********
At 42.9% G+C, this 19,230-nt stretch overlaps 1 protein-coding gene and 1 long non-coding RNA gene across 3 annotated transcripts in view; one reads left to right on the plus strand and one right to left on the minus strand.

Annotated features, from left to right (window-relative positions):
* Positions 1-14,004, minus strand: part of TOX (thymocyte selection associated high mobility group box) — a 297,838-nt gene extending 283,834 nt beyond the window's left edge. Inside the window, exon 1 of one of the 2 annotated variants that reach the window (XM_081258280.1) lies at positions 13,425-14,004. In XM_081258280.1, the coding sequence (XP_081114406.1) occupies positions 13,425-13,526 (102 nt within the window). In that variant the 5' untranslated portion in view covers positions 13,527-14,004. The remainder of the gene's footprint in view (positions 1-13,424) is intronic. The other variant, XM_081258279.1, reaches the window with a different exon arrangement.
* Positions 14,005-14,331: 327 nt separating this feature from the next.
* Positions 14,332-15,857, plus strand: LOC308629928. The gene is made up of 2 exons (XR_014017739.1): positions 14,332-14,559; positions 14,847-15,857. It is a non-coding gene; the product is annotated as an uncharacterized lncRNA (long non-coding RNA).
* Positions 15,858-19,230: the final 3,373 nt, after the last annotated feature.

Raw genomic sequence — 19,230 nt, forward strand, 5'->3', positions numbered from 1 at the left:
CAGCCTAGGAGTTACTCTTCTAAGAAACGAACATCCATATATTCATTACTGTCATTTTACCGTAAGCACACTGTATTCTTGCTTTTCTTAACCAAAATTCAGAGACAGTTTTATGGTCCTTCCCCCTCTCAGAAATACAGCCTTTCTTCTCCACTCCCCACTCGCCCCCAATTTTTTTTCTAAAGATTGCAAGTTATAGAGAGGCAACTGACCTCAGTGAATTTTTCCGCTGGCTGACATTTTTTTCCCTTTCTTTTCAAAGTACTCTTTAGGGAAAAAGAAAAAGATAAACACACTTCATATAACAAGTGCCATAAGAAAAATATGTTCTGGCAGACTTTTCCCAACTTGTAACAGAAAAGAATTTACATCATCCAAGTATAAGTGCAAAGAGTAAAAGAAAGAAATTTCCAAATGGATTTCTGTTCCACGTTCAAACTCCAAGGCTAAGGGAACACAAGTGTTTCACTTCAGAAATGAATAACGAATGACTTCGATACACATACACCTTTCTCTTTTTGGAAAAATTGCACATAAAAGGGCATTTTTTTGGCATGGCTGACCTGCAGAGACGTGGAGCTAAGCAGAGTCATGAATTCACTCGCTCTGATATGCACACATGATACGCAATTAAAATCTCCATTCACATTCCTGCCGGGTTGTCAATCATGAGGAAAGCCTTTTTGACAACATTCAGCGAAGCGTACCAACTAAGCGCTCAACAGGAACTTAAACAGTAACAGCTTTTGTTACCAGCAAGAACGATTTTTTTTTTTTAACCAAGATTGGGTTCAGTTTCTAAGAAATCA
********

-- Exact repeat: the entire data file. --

At 42.9% G+C, this 19,230-nt stretch overlaps 1 protein-coding gene and 1 long non-coding RNA gene across 3 annotated transcripts in view; one reads left to right on the plus strand and one right to left on the minus strand.

Annotated features, from left to right (window-relative positions):
* Positions 1-14,004, minus strand: part of TOX (thymocyte selection associated high mobility group box) — a 297,838-nt gene extending 283,834 nt beyond the window's left edge. Inside the window, exon 1 of one of the 2 annotated variants that reach the window (XM_081258280.1) lies at positions 13,425-14,004. In XM_081258280.1, the coding sequence (XP_081114406.1) occupies positions 13,425-13,526 (102 nt within the window). In that variant the 5' untranslated portion in view covers positions 13,527-14,004. The remainder of the gene's footprint in view (positions 1-13,424) is intronic. The other variant, XM_081258279.1, reaches the window with a different exon arrangement.
* Positions 14,005-14,331: 327 nt separating this feature from the next.
* Positions 14,332-15,857, plus strand: LOC308629928. The gene is made up of 2 exons (XR_014017739.1): positions 14,332-14,559; positions 14,847-15,857. It is a non-coding gene; the product is annotated as an uncharacterized lncRNA (long non-coding RNA).
* Positions 15,858-19,230: the final 3,373 nt, after the last annotated feature.

Raw genomic sequence — 19,230 nt, forward strand, 5'->3', positions numbered from 1 at the left:
CAGCCTAGGAGTTACTCTTCTAAGAAACGAACATCCATATATTCATTACTGTCATTTTACCGTAAGCACACTGTATTCTTGCTTTTCTTAACCAAAATTCAGAGACAGTTTTATGGTCCTTCCCCCTCTCAGAAATACAGCCTTTCTTCTCCACTCCCCACTCGCCCCCAATTTTTTTTCTAAAGATTGCAAGTTATAGAGAGGCAACTGACCTCAGTGAATTTTTCCGCTGGCTGACATTTTTTTCCCTTTCTTTTCAAAGTACTCTTTAGGGAAAAAGAAAAAGATAAACACACTTCATATAACAAGTGCCATAAGAAAAATATGTTCTGGCAGACTTTTCCCAACTTGTAACAGAAAAGAATTTACATCATCCAAGTATAAGTGCAAAGAGTAAAAGAAAGAAATTTCCAAATGGATTTCTGTTCCACGTTCAAACTCCAAGGCTAAGGGAACACAAGTGTTTCACTTCAGAAATGAATAACGAATGACTTCGATACACATACACCTTTCTCTTTTTGGAAAAATTGCACATAAAAGGGCATTTTTTTGGCATGGCTGACCTGCAGAGACGTGGAGCTAAGCAGAGTCATGAATTCACTCGCTCTGATATGCACACATGATACGCAATTAAAATCTCCATTCACATTCCTGCCGGGTTGTCAATCATGAGGAAAGCCTTTTTGACAACATTCAGCGAAGCGTACCAACTAAGCGCTCAACAGGAACTTAAACAGTAACAGCTTTTGTTACCAGCAAGAACGATTTTTTTTTTTTAACCAAGATTGGGTTCAGTTTCTAAGAAATCA